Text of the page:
We do not know the real name of the man who called himself Dionysius the Areopagite, or when he lived, or in what country he was born. He may have been a Syrian monk, or he may equally have been a Greek ecclesiastic in high office. He may have been a brilliant youth like Pico della Mirandola who died young, having burned himself out in contemplation of a heavenly vision. We know he probably lived in the fifth century, for his influence began to be felt immediately afterwards. Yet it was a quiet influence, working most on those who had retired from the world. Then in the fourteenth century his name spread like wildfire. In the age of Chaucer a chronicler said that his Mystical Theology “,ran through England like the wild deer”,,.
The strange and unknown theologian who chose to ascribe his work to the Areopagite, the friend of St. Paul, secured his anonymity so carefully that no one has found in his writing any trace of history. At moments we seem to catch a glimpse of his face: the high brows and enormous eyes and sunken cheeks of the dedicated mystic so rapt in the mystery he seems hardly aware of the world where normal human behavior exists. For him there is only one world: the world of God, the celestial thrones, the seraphim and cherubim, the archangels and the angels seen against the blazing heavens, all heaven opening to reveal the majesty of God. Without affection for dogma, and in defiance of creeds, he hurls himself against the ultimate things. When the Church Fathers speak, we are aware of their humanity. They have their foibles, and they are recognizable human beings. Across the centuries we can hear the hoarse and gentle voice of John Chrysostom complaining that God has failed to give him a throat strong enough for the torrent of words he uttered; we recognize Basil as he walks through the tangled thornbushes of Annesi, drawing a manure cart by leather thongs bound round his waist and his neck; and though we have no reliable portrait of Origen, we know the man by his tumultuous prose. Only Dionysius remains impersonal, even inhuman, as though he was half-spirit or half-angel. He stands alone in a dark cell; there is a small plain altar; and somewhere a choir of angels can be heard singing in the darkness, and a blaze of mysterious light hovers over him. He has no features, no gestures, no tricks oreloquence, nothing by which we can recognize him. Except when he dwells on the subject of fire, he betrays no excitement. He refers so often to the great darkness of God that we know he was accustomed to long nights of contemplation below the altar, but beyond this – almost nothing. He was the pure contemplative, mapping out the heavens as a mathematician or a pure physicist will attempt to map out a formula which will describe the whole operation. Inscrutable and elusive, escaping all our efforts to place him in historical perspective, he talks with power of tongues about those heavenly things which no other theologian had ever dared to talk about. There are times when Dionysius, rather then Origen, seems to be the greatest of them all.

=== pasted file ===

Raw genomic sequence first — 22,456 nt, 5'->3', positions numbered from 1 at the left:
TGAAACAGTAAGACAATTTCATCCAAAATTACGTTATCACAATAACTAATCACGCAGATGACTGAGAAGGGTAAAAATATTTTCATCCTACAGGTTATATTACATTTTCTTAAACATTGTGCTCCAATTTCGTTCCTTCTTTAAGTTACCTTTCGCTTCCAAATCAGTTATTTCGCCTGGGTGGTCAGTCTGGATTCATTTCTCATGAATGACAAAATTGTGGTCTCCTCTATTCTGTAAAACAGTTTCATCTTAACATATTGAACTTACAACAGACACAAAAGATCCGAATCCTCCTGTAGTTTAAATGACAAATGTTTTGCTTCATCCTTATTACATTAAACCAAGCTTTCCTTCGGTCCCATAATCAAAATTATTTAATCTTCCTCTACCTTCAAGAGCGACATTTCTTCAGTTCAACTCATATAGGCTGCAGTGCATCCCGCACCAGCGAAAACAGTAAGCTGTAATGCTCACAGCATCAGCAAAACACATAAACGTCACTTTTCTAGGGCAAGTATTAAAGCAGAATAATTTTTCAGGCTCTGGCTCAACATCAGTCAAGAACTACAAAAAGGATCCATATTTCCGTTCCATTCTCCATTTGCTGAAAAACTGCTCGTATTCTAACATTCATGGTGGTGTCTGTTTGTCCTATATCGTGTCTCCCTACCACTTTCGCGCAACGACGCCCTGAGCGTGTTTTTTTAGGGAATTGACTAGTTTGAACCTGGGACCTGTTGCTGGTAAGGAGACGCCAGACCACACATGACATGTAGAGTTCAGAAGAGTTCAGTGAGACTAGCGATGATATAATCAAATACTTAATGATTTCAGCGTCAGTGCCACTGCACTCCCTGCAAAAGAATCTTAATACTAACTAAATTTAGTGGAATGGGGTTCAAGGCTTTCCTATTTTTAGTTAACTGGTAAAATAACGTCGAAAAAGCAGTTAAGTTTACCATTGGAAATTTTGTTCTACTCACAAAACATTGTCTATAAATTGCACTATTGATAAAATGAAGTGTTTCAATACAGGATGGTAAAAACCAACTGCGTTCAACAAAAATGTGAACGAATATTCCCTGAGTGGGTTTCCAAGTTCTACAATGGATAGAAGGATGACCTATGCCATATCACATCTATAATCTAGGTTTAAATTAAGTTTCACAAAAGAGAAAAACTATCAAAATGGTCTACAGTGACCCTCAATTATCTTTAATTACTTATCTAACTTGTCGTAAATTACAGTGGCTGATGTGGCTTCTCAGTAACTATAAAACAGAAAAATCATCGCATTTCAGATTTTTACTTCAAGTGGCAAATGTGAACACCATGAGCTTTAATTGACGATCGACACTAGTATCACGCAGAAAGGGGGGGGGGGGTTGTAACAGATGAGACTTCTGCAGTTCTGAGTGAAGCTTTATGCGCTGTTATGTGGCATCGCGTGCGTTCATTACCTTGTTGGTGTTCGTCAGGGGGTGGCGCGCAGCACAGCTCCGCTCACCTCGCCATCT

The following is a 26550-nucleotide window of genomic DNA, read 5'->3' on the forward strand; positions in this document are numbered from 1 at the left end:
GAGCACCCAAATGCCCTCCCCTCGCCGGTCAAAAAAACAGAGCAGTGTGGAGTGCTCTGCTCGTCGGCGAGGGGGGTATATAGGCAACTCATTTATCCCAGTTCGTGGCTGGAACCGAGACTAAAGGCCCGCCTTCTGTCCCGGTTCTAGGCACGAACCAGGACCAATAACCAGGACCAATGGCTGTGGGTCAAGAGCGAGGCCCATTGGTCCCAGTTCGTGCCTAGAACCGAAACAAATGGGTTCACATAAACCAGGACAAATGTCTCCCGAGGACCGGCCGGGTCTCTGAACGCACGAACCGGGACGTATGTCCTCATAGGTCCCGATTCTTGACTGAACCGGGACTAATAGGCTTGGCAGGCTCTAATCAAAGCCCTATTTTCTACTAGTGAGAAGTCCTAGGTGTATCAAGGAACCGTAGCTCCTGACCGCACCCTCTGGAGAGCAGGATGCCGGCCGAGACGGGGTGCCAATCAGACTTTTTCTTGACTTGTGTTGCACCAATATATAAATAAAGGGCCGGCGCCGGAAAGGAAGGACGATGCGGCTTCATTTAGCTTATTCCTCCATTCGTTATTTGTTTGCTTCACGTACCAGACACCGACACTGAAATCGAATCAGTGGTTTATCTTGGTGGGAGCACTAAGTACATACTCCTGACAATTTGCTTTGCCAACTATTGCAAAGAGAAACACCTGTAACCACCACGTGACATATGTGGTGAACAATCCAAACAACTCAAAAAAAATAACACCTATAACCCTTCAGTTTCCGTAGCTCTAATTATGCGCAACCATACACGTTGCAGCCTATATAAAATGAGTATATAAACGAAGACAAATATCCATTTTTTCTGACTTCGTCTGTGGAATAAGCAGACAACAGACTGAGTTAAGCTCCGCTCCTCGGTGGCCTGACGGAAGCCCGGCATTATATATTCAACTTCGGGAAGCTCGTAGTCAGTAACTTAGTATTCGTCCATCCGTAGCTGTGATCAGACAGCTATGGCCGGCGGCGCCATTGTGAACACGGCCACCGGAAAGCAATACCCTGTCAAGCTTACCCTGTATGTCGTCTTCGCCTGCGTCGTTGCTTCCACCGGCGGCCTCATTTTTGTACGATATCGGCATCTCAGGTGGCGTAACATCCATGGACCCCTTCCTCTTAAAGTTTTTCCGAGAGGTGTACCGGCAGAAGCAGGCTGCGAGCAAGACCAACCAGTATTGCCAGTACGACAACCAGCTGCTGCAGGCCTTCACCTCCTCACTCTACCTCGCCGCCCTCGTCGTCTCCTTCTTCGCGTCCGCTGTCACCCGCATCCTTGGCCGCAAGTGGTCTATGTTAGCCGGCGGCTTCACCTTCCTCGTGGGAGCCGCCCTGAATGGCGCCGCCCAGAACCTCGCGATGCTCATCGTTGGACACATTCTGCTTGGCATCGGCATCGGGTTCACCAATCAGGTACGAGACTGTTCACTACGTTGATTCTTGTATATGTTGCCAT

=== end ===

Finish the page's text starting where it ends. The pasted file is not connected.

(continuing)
Luther, who hated him, called him a liar. St. Thomas Aquinas loved him, quoted him interminably in the Summa and paid him supreme compliment of writing a commentary on The Divine Names. John Colet, the Dean of St. Paul,s and founder of St. Paul,s School, translated him with the help of Erasmus, and the Italian humanists saw in him the precursor of their own attempts to impose order on the universe. He become fashionable. Tiepolo,s angel-crowded heavens owe a debt to him. Dante acknowledged his debt in the Paradiso, and thousands who never heard the name of Dionysius know him indirectly through their reading of Milton. So, too, with Shakespeare, who spoke of the orbs of Heaven “still quiring to the young-eyed cherubim”. And when Spenser described the mighty “,chrystall wall”, of heaven was under influence of Dionysius.
Four of his works and ten of his letters have survived; at least six are lost. The lost works included treatises on the soul, on sacred hymns and the Just Judgment of God. Of these, beside their names, nothing at all is known.